You understand how Spurs never made a superstar signing in the summertime but are still excellent and should really conclude in the most notable four of the Premier League? Well, FIFA is Spurs this season.
Stick to me here. I’ll explain.
FIFA 18 is absolutely good, but there is no headline-grabbing game-changer, no jaw-dropping new way to play, no superstar signing to obtain the heart racing. It’s jam-packed with welcome gameplay improvements and clever new modes, but FIFA 18 is no revolution. FIFA 18 is preferable to FIFA 17, for certain. In fact, it is the best FIFA in years. But it’s an unspectacular upgrade.
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For most fans, this will be fine. For so many – myself included – gameplay is king, and after FIFA 17’s well-documented problems, it’s fantastic to find EA Sports has spent almost all of its time sorting out the on-pitch action.
Possibly the most noticeable improvement is to responsiveness. Now, I’m not saying FIFA 18 suddenly reacts to your inputs with the speed of a fighting game. You still have that sometimes frustrating buffer between when you press a button so when the player on your own telly actually does what you need. But you can simply zip the ball around the pitch faster, more accurately and with an increase of variety. It’s a far more fluid game bolstered by a raft of new animations.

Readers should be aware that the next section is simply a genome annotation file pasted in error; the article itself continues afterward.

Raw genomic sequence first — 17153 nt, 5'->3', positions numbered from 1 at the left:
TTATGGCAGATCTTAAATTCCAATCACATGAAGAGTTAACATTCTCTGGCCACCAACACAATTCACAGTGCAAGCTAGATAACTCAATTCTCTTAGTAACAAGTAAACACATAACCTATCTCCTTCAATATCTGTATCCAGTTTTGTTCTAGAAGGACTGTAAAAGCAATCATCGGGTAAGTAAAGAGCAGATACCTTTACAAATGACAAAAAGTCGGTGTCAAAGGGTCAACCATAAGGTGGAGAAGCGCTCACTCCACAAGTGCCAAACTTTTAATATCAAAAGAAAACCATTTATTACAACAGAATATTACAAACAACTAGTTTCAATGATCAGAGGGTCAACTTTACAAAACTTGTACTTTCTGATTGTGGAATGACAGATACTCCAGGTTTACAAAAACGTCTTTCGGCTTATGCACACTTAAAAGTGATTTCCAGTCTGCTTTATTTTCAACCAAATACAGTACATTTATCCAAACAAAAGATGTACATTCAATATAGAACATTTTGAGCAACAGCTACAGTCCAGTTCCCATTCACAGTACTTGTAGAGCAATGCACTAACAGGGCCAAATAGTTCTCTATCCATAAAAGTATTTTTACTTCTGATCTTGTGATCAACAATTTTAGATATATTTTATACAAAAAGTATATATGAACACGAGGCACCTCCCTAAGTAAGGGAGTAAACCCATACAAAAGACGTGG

A lot of the more fluid feel is due to the increased effectiveness of one-touch passing and the driven pass (right bumper and the pass button). This pass is a sort of Steven Gerrard ping, an easy and low bullet that shoots straight because of its target. It’s ideal for obtaining the ball where you will need it to be at this time, and it looks great on screen, nonetheless it sometimes feels just a little silly because players – even mediocre kinds – generally correctly control this driven pass. When you blast a driven pass to your teammate who’s only 10 roughly yards from you, you anticipate it to bounce off him (also to get an angry look), but he’ll probably control it.
The pinged lob pass (left bumper and lofted pass) is another super effective new pass that helps create goalscoring opportunities. This higher, more looping lofted pass is ideal for hitting a ball up to striker, drawing a defender set for an aerial challenge and so creating space behind for a runner to potentially enter the box.
It feels as though long shots have already been given just a little tickle, and so are now much more likely to top bins.
EA Sports did well to raised balance the attributes of players for FIFA 18. It feels as though instead of nerf pace and strength, the developers have made other attributes far better. Quick and accurate passing may be the name of the overall game, and crossing is most surely back in business. Talking about crossing, EA’s changed just how it works to provide you with more immediately accessible options. Holding the left bumper and pressing cross does a lofted cross, which is good if you are aiming for a major striker. Contain the right bumper and press cross to trigger an instant cross, which is ideal for Gary Lineker slide ins. And the standard cross has just somewhat more swaz onto it.